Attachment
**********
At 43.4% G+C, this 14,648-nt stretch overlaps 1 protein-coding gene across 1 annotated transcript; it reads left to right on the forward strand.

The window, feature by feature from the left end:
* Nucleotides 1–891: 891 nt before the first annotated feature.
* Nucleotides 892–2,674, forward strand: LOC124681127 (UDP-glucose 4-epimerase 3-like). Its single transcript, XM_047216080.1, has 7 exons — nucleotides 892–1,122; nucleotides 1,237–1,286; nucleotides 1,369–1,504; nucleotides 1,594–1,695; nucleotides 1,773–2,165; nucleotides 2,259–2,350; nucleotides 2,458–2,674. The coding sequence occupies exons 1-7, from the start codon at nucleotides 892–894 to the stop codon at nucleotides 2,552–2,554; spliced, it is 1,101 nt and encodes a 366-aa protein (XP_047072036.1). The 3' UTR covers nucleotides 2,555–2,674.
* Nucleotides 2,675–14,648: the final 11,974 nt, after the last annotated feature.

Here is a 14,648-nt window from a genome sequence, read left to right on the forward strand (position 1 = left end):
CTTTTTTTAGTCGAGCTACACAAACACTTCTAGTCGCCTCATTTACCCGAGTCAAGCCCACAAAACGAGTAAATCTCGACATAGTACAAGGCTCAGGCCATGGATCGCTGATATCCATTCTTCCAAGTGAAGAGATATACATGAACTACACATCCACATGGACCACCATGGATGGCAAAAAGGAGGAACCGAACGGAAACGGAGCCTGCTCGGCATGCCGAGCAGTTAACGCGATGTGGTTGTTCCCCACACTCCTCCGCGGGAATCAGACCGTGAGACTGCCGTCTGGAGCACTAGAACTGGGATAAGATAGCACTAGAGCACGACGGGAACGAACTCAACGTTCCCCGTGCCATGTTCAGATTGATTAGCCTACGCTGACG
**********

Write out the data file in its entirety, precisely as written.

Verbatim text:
At 43.4% G+C, this 14,648-nt stretch overlaps 1 protein-coding gene across 1 annotated transcript; it reads left to right on the forward strand.

The window, feature by feature from the left end:
* Nucleotides 1–891: 891 nt before the first annotated feature.
* Nucleotides 892–2,674, forward strand: LOC124681127 (UDP-glucose 4-epimerase 3-like). Its single transcript, XM_047216080.1, has 7 exons — nucleotides 892–1,122; nucleotides 1,237–1,286; nucleotides 1,369–1,504; nucleotides 1,594–1,695; nucleotides 1,773–2,165; nucleotides 2,259–2,350; nucleotides 2,458–2,674. The coding sequence occupies exons 1-7, from the start codon at nucleotides 892–894 to the stop codon at nucleotides 2,552–2,554; spliced, it is 1,101 nt and encodes a 366-aa protein (XP_047072036.1). The 3' UTR covers nucleotides 2,555–2,674.
* Nucleotides 2,675–14,648: the final 11,974 nt, after the last annotated feature.

Here is a 14,648-nt window from a genome sequence, read left to right on the forward strand (position 1 = left end):
CTTTTTTTAGTCGAGCTACACAAACACTTCTAGTCGCCTCATTTACCCGAGTCAAGCCCACAAAACGAGTAAATCTCGACATAGTACAAGGCTCAGGCCATGGATCGCTGATATCCATTCTTCCAAGTGAAGAGATATACATGAACTACACATCCACATGGACCACCATGGATGGCAAAAAGGAGGAACCGAACGGAAACGGAGCCTGCTCGGCATGCCGAGCAGTTAACGCGATGTGGTTGTTCCCCACACTCCTCCGCGGGAATCAGACCGTGAGACTGCCGTCTGGAGCACTAGAACTGGGATAAGATAGCACTAGAGCACGACGGGAACGAACTCAACGTTCCCCGTGCCATGTTCAGATTGATTAGCCTACGCTGACG